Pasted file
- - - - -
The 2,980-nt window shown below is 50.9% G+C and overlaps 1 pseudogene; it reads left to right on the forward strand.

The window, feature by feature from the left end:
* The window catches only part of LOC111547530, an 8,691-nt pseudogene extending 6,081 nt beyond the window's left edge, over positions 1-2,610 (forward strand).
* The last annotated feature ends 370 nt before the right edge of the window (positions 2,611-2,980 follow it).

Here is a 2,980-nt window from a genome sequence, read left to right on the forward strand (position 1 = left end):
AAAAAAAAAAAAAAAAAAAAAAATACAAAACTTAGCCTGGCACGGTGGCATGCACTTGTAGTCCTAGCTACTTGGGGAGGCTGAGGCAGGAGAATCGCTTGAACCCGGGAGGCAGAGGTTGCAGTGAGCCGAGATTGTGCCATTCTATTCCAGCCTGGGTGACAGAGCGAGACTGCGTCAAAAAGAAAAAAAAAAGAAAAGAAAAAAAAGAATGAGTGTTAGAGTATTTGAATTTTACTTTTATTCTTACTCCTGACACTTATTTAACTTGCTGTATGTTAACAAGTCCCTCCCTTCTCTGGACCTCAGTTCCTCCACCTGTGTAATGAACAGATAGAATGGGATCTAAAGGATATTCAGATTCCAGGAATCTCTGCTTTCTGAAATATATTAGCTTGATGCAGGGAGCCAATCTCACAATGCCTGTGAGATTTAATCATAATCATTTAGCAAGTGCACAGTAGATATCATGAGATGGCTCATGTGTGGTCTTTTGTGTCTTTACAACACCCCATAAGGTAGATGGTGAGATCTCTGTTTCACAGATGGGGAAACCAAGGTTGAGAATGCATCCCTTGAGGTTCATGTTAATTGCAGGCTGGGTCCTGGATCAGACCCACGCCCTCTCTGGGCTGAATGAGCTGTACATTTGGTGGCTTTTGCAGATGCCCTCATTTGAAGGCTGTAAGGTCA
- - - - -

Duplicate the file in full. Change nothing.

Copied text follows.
The 2,980-nt window shown below is 50.9% G+C and overlaps 1 pseudogene; it reads left to right on the forward strand.

The window, feature by feature from the left end:
* The window catches only part of LOC111547530, an 8,691-nt pseudogene extending 6,081 nt beyond the window's left edge, over positions 1-2,610 (forward strand).
* The last annotated feature ends 370 nt before the right edge of the window (positions 2,611-2,980 follow it).

Here is a 2,980-nt window from a genome sequence, read left to right on the forward strand (position 1 = left end):
AAAAAAAAAAAAAAAAAAAAAAATACAAAACTTAGCCTGGCACGGTGGCATGCACTTGTAGTCCTAGCTACTTGGGGAGGCTGAGGCAGGAGAATCGCTTGAACCCGGGAGGCAGAGGTTGCAGTGAGCCGAGATTGTGCCATTCTATTCCAGCCTGGGTGACAGAGCGAGACTGCGTCAAAAAGAAAAAAAAAAGAAAAGAAAAAAAAGAATGAGTGTTAGAGTATTTGAATTTTACTTTTATTCTTACTCCTGACACTTATTTAACTTGCTGTATGTTAACAAGTCCCTCCCTTCTCTGGACCTCAGTTCCTCCACCTGTGTAATGAACAGATAGAATGGGATCTAAAGGATATTCAGATTCCAGGAATCTCTGCTTTCTGAAATATATTAGCTTGATGCAGGGAGCCAATCTCACAATGCCTGTGAGATTTAATCATAATCATTTAGCAAGTGCACAGTAGATATCATGAGATGGCTCATGTGTGGTCTTTTGTGTCTTTACAACACCCCATAAGGTAGATGGTGAGATCTCTGTTTCACAGATGGGGAAACCAAGGTTGAGAATGCATCCCTTGAGGTTCATGTTAATTGCAGGCTGGGTCCTGGATCAGACCCACGCCCTCTCTGGGCTGAATGAGCTGTACATTTGGTGGCTTTTGCAGATGCCCTCATTTGAAGGCTGTAAGGTCA